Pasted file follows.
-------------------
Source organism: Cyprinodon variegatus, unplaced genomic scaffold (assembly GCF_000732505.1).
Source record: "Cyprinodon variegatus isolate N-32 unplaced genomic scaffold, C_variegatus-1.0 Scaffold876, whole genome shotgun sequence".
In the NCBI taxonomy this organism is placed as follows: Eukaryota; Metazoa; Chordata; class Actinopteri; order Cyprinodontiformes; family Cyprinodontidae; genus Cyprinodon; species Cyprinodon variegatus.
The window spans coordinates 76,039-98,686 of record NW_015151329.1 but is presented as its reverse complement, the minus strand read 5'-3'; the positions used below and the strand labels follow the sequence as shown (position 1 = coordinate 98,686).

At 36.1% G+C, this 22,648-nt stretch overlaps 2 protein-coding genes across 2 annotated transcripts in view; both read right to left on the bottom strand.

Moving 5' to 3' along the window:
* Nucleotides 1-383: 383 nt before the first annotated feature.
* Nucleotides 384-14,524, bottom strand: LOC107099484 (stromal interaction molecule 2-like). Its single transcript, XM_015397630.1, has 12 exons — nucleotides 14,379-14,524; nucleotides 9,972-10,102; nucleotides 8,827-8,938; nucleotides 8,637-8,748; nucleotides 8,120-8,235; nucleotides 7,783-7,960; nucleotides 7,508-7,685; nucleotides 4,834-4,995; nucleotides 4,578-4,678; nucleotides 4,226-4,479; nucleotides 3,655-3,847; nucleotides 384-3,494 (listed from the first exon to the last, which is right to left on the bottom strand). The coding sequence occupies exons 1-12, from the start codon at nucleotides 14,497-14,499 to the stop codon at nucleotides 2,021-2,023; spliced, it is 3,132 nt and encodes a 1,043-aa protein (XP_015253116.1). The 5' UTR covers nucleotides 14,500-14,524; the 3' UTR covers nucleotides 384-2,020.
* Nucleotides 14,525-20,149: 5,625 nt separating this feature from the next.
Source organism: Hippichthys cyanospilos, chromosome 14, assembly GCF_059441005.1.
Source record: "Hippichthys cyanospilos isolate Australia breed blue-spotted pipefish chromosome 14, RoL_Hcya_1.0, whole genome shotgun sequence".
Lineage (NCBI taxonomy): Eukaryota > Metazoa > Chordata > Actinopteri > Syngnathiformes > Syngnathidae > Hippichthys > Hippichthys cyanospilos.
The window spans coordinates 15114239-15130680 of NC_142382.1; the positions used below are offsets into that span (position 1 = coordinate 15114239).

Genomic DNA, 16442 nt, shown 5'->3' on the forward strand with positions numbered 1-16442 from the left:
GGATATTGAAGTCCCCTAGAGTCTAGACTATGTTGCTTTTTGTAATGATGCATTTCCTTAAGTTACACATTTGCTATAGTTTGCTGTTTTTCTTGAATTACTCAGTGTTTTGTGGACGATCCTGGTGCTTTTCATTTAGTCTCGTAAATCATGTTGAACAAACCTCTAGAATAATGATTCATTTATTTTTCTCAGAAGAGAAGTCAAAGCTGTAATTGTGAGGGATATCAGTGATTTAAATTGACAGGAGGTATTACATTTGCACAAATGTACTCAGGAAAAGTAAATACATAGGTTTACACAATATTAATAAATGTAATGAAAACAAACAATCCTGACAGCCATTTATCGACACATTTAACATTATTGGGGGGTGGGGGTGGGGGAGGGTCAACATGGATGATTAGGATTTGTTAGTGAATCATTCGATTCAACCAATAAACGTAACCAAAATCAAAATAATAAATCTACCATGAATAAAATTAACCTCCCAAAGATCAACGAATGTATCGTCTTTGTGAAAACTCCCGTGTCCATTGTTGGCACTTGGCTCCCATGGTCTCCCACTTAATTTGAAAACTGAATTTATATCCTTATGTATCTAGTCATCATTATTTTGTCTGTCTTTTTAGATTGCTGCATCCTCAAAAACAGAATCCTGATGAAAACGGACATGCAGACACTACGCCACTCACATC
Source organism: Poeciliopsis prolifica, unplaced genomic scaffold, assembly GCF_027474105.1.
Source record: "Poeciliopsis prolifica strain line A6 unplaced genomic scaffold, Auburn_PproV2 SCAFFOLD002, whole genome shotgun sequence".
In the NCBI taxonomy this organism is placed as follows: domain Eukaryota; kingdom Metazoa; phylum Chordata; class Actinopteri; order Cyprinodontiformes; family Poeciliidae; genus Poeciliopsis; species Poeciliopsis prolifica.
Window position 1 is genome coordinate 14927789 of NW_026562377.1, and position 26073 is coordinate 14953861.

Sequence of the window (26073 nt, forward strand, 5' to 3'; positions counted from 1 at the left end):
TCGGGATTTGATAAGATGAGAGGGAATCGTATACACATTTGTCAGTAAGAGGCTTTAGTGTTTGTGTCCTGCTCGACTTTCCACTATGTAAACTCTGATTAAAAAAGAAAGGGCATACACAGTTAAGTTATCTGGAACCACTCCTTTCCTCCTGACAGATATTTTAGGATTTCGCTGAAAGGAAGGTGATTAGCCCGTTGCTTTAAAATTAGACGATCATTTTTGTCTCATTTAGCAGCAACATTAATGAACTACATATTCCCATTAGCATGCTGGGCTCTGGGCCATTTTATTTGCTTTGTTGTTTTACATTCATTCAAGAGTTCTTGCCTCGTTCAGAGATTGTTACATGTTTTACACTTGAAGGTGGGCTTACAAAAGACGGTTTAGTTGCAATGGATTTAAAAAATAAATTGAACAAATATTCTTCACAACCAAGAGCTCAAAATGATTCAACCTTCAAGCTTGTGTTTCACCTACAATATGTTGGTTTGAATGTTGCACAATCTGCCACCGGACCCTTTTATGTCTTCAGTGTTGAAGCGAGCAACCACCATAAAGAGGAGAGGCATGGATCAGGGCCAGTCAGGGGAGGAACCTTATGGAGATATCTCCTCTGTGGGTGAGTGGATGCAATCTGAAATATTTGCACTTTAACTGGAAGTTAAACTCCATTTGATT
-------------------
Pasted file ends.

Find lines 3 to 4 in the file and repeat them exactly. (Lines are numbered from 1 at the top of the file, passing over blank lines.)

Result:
In the NCBI taxonomy this organism is placed as follows: Eukaryota; Metazoa; Chordata; class Actinopteri; order Cyprinodontiformes; family Cyprinodontidae; genus Cyprinodon; species Cyprinodon variegatus.
The window spans coordinates 76,039-98,686 of record NW_015151329.1 but is presented as its reverse complement, the minus strand read 5'-3'; the positions used below and the strand labels follow the sequence as shown (position 1 = coordinate 98,686).